Since the early 2000s, the European Union (EU) has seen that it has lagged behind especially in the technological field when compared to the USA and China, and its former colonial wealth has started to melt away slowly. The EU, which created programs to correct this, could not implement them due to the 2007 and 2008 financial crises, and in the 2010s the migration crisis was blocked.
EU strategists realized that a revolution, a growth strategy was needed to advance the lagging European industry and came up with the twin transformation called “Green Deal and Digital Agenda”.
This interconnected growth strategy required a large budget. In addition, the EU had to give up its main sources of nuclear power and coal. While solutions were being considered, the Kovid-19 epidemic emerged. In this process, especially Italy, Spain, Portugal and Greece entered into economic difficulties. In order to prevent the economies from collapsing due to the epidemic, the EU Commission chose the joint borrowing method. It was decided that the huge budget of 800 billion Euros that emerged in this way would be used mostly in digitalization and green transformation.
– RUSSIA ATTACKS UKRAINE WHILE THE TWIN TRANSFORMATION IS ACCELERATION
Parallel to the twin transformation process, on the one hand, discussions on strategic autonomy in security, envisaging independence from the USA, began. At the same time, the goal of getting rid of foreign dependency in energy was also discussed. The key here was to switch from hydrocarbon to renewable energy and hydrogen production. It was at this time that the Russia-Ukraine war began.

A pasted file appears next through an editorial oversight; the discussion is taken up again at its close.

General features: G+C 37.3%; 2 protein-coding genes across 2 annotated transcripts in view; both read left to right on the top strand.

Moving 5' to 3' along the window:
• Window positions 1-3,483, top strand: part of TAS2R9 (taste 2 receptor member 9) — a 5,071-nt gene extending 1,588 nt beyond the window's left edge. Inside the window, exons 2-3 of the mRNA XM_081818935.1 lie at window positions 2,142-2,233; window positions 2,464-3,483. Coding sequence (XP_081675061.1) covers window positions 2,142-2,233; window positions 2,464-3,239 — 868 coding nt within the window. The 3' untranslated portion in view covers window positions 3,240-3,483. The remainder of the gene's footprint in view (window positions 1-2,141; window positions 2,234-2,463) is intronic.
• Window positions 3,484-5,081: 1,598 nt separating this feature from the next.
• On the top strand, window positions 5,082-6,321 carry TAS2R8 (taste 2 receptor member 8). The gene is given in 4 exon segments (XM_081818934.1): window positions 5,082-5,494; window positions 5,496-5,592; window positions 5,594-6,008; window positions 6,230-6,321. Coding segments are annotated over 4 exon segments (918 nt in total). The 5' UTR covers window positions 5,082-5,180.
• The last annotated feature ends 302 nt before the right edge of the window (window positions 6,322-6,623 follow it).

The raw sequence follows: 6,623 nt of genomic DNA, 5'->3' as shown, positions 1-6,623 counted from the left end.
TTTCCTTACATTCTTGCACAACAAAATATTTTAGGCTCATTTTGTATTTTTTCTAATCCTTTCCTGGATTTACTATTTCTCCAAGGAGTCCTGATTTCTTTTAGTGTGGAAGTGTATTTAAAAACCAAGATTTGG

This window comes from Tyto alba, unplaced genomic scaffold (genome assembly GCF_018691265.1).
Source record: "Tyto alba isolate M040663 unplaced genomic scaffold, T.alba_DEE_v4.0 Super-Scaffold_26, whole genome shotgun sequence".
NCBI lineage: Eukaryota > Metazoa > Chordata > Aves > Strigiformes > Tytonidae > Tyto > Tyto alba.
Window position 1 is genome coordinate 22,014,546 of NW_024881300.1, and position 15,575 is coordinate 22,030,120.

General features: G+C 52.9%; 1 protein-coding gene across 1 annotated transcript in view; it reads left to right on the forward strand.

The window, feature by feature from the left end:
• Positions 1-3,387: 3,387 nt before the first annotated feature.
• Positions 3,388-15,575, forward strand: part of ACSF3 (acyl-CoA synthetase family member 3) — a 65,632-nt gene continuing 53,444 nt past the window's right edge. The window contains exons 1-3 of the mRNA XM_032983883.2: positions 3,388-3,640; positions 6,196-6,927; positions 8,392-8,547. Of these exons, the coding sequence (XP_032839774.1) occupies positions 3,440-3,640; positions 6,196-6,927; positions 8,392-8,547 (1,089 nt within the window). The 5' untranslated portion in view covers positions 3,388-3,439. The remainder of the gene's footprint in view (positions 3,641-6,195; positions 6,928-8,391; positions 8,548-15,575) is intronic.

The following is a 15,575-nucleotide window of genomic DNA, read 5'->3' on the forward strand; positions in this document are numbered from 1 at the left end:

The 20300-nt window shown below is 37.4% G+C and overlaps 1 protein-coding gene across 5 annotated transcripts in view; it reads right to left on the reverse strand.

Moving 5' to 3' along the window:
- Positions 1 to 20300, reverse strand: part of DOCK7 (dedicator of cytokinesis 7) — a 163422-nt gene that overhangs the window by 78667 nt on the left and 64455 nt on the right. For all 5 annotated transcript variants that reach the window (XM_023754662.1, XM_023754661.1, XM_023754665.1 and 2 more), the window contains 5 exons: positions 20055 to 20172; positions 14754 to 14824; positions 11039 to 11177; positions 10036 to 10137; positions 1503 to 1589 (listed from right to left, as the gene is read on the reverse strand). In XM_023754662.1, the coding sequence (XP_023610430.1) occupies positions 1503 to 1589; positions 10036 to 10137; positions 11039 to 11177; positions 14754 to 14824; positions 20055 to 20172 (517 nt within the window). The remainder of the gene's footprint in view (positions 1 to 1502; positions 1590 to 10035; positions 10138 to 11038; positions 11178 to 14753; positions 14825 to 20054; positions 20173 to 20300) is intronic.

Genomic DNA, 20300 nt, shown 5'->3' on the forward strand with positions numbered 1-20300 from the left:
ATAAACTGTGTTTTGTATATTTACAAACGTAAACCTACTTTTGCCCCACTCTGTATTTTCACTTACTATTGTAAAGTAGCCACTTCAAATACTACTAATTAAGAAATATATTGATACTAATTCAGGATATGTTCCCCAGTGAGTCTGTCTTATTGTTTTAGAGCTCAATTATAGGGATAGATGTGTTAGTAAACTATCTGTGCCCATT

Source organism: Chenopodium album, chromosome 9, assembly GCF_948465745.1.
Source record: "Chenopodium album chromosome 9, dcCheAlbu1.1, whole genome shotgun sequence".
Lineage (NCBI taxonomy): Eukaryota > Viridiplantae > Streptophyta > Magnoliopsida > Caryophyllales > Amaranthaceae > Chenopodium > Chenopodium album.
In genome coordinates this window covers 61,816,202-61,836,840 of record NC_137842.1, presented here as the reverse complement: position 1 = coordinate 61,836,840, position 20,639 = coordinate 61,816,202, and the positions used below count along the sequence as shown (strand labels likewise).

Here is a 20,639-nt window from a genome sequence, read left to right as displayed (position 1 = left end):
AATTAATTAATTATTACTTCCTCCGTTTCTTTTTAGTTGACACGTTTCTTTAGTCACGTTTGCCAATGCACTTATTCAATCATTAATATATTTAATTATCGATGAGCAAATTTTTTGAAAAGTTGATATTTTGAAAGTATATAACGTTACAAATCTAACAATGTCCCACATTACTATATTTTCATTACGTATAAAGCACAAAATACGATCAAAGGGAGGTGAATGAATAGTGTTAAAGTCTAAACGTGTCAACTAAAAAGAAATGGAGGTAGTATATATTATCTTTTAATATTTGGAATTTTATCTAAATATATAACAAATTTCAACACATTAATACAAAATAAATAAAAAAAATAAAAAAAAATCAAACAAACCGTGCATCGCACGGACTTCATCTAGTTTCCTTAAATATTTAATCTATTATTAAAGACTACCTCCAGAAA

Some commentators cite not only political motives, such as the possibility of Kiev joining NATO, but also the EU’s efforts towards energy and economic transformation as the cause of the war in Ukraine. As a matter of fact, it is considered that Russia started the war with the thought that when its dependence on hydrocarbon resources ends, the EU, which will not need it, will become a center of attraction and it will be easier for it to attract countries such as Ukraine or Georgia. As a result, the EU’s transfer of resources to the war has hampered green transformation and digitalization efforts.
Meanwhile, different dynamics emerge within the EU. The election in Italy is one of the most obvious examples of this. After the far-right comes to power in Italy, the third largest economy of the EU, there are uncertainties such as how there will be discussions within the Union, and whether currents like Brexit will emerge. In the future, if a similar situation spreads to a country like Germany, which is considered the locomotive of the EU, where it will evolve is of great importance for the future of the Union.
– ENERGY AND FOOD IS NOW A SECURITY ISSUE FOR EUROPE